Ever heard of arancini? If you've grown up in a Germanic-speaking country, chances are you think I am talking about candied peel here, but I am not. I am referring to the Sicilian dumplings that are so called because their colour reminds one of an orange.
The last time I had some was at a rather special evening dedicated to Italian rice and like so many times, we were told that arancini are made from left-over risotto. I bet you have heard this before and I cannot help but think this is an urban myth that has been perpetuated over the centuries, but bears little relation to reality.
By show of hands: who has ever come across left-over risotto? The only instances where my family would not eat their risotto up is if it didn't taste good (overcooked rice, too dry, bad ingredients), in which case frying might help to mask the taste a little, but wouldn't really make the spoilt rice into something as delicious as these glistening balls stuffed with lava-hot melting goodness you're craving.
I maintain that it's a nice theory to be able to use left-overs, but it hardly ever happens. At least not in my house. But then, I love a good dumpling, even more so if it is stuffed with cheese, crunchy on the outside, gooey and exploding with flavour inside - but making risotto from scratch just to drown it in hot oil doesn't seem like a feasible idea as it would a) take too long and b) feel like a waste of a perfectly good dish...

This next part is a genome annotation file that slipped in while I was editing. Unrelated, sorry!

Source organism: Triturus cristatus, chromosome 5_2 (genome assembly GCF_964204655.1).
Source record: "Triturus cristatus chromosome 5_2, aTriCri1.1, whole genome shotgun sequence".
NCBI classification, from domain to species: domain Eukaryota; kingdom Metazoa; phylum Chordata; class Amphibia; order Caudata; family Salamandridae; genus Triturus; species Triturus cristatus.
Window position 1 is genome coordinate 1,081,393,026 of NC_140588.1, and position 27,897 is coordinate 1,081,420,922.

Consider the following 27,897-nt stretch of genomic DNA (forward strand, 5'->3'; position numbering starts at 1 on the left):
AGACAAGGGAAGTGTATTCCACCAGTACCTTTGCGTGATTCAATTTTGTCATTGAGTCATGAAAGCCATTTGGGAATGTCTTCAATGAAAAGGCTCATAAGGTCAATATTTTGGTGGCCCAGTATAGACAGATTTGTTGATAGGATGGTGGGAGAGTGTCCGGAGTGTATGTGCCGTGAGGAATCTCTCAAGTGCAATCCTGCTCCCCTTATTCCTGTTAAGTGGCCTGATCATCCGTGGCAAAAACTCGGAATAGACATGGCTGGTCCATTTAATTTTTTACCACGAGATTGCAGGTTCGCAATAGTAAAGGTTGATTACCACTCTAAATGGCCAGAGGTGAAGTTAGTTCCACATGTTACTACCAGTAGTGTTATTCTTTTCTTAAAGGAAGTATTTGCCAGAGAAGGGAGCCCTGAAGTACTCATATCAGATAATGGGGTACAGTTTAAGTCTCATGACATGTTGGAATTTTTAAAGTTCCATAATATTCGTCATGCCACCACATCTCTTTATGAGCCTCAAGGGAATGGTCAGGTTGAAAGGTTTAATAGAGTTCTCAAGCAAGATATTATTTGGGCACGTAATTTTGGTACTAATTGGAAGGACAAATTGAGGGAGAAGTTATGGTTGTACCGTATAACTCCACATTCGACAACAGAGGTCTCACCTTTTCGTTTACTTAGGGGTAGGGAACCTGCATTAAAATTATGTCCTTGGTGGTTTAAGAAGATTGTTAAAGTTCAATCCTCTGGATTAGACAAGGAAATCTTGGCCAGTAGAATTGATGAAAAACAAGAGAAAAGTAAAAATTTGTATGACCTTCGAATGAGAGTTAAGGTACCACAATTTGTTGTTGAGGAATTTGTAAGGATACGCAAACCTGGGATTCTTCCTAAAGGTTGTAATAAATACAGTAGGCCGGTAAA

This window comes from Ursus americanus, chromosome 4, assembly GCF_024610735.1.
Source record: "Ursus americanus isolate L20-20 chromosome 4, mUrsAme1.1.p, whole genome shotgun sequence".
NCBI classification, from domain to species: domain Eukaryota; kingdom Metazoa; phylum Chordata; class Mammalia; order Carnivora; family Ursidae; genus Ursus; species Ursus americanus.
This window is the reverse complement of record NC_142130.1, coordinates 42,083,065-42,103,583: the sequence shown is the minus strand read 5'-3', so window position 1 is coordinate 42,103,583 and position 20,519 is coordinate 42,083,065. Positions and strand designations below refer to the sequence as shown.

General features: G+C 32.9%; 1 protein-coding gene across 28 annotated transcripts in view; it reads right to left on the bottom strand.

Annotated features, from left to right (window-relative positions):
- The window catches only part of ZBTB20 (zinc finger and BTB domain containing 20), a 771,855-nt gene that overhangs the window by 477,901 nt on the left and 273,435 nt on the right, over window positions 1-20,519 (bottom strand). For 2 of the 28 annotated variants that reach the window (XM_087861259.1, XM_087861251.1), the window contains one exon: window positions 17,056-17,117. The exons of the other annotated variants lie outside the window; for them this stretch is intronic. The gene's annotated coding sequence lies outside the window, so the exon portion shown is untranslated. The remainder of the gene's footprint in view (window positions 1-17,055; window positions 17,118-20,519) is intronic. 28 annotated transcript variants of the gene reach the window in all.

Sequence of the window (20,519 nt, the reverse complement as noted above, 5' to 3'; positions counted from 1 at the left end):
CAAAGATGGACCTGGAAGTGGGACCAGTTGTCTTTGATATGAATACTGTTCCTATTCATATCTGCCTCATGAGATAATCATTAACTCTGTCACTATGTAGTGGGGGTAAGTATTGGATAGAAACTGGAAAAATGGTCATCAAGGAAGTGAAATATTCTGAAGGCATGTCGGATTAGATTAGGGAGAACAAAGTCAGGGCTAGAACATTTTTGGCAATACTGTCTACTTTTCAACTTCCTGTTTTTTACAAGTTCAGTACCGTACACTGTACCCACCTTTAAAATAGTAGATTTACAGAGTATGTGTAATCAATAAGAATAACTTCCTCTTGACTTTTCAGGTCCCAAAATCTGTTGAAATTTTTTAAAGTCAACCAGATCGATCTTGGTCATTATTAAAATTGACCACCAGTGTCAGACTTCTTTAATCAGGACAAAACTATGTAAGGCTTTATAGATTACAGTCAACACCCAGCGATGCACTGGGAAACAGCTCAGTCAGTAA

What about polenta, then? It's readily available, put together in a flash and also much less temperamental than rice when you roll it. Stuffed with some hard cheese or diced ham (I have tried parma, but find that uncooked ham acquires a funny flavour when you deep-fry or heat it) or porcini mushrooms, these dumplings are a real treat and very difficult to resist.
Being Austrian, I have rolled many a dumpling in my life - if you're a bit apprehensive about making them, here are some useful tips for dumpling rolling, a handy guide that can be applied to any dumpling, really:
- Start out by making small round patties out of whichever dough your using. Sit the filling in the middle, gently roll the dough up on the sides and over the top, squeezing just enough to make it slide without the cheese running for its life at the other end.
- Roll the dumplings softly, but determinedly, between the palms of your flat hands until they're evenly round. If you apply too much force, the dough won't spread evenly, but if you don't show the dough who's boss, it'll get all sloppy and won't keep the cheese in the centre. The trick is to move your hands quite fast.
- The dough might be quite sticky and that's a good thing - if you feel you cannot tame it at all, moisten your hands, making sure they're not dripping wet, and roll them in that way. Be sure not to make the dough too wet, though, or there'll be a lot of hot oil splattering about the kitchen and the dough won't hold its shape.
- When frying dumplings, the hot oil : dumpling ratio is essential. You need to make sure not to overcrowd your pan or the temperature of the oil will drop too much - the dumplings need to fry rapidly or they risk disintegrating. I fry these dumplings in batches of 5 - 6 in a 28 cm frying pan.